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Reference Marks


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I live near Colorado Natl Monument and decided to do a little project of finding the six BM located in the park. I found all the BM and all the reference marks (except two that I haven't been back for the second time). The second trip to some to locate the ref marks really should have been unnecessary except for the goofy location descriptions. The question is, why are the descriptions given that way?


One of the finds was easy but some require up to seven mile round trip hikes. Naturally, the easy one was the one with no Ref marks. Been there, done that, so it's all in the past , just wondering "why" on the "official" descriptions.

BM are:






KMO456-COLD SHIVERS PT- No Ref marks


Note that all are described as "set(however) XX dist" FROM the station, but then the bearing given is only correct if taken "FROM" the RM TO the Station, so it's the reciprocal.

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Unfortunately I no longer have access to the original paper datasheets for these stations, none the less I have a pretty good idea of what may have happened here. It's not a clerical error, but rather a software error. These are all old USGS stations that were submitted to the National Geodetic Survey for inclusion in the National Spatial Reference System decades before there was an automated database. The directions from the station to the RMs is most likely correct on the original paper data sheets and were inadvertently changed when NGS completed the North American Datum of 1983 adjustment and developed the original architecture for the existing database. Among the various significant changes NGS made in the publication of NAD 83 was changing the orientation of publishing the geodetic azimuths from South to North. As part of that process software was written to search the now automated description data and change the orientation of azimuths imbedded in the text. In the case of these stations the directions to the RMs are in bearings not azimuths but may have been an unintended victim of the mass changes.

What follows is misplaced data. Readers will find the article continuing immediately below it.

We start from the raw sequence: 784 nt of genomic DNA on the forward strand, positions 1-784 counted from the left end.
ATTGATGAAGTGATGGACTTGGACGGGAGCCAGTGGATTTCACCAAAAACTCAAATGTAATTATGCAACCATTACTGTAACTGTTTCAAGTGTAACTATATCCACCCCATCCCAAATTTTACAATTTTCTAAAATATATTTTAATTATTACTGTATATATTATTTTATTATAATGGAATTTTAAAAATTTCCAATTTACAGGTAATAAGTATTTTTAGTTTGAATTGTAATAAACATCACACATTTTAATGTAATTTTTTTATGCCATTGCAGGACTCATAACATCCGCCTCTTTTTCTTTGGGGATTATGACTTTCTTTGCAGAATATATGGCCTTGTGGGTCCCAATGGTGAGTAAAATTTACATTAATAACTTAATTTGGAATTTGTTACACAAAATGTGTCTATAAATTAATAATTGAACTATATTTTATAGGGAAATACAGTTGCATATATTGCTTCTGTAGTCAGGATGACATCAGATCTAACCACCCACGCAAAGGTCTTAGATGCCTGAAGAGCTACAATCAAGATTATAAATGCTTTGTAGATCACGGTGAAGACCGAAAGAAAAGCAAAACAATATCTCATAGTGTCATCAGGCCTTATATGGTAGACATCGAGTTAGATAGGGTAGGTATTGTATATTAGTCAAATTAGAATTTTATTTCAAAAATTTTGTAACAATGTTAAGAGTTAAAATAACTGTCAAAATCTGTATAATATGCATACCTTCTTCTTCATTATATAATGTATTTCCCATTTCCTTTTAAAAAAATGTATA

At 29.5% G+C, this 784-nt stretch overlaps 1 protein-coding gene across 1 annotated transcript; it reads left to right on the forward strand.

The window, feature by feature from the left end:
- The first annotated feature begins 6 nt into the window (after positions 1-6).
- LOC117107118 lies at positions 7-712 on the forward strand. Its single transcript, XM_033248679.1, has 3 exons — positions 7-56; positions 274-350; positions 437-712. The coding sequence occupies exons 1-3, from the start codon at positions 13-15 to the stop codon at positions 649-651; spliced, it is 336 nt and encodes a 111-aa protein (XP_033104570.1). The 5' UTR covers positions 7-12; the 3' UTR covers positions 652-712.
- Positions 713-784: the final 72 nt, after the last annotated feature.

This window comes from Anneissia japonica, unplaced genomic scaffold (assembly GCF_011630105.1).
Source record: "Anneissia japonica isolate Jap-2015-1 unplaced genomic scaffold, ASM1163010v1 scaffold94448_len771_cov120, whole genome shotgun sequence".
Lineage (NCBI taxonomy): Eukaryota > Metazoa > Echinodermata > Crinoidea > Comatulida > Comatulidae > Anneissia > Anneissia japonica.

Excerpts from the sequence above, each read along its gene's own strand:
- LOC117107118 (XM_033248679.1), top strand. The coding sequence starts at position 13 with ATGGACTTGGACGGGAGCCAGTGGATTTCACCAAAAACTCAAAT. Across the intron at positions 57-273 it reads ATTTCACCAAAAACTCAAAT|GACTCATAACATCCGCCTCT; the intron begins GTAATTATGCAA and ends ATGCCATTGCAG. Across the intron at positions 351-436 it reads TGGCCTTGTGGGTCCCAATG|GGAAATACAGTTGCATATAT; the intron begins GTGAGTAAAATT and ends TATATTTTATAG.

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Yep, I've already been to that one (CC-11), and there is definitely a "pucker factor" getting to it.

If you read all the "finds" of the South Cold Shivers BM, you'll note that several are actual erroneous descriptions of CC-11.


CC-11 is on the same side of the road as the parking lot and CS Point overlook, while the actual So CS Pt BM is across the road and up on a small hill.


I've also been down in the bottom of the canyon directly below the Cold Shivers Point overlook, looking up at the two legged squirrels taking pics of the squirrel down in the bottom below!


"RIM" is the BM (one of the six) that had no reported finds since being monumented in 1934. That one is about a 7-8 mile round trip either of two ways to get to it. Found it and both Ref marks.


Thanks everyone for your comments. I now know to look "both" directions regardless of datasheet "instructions".

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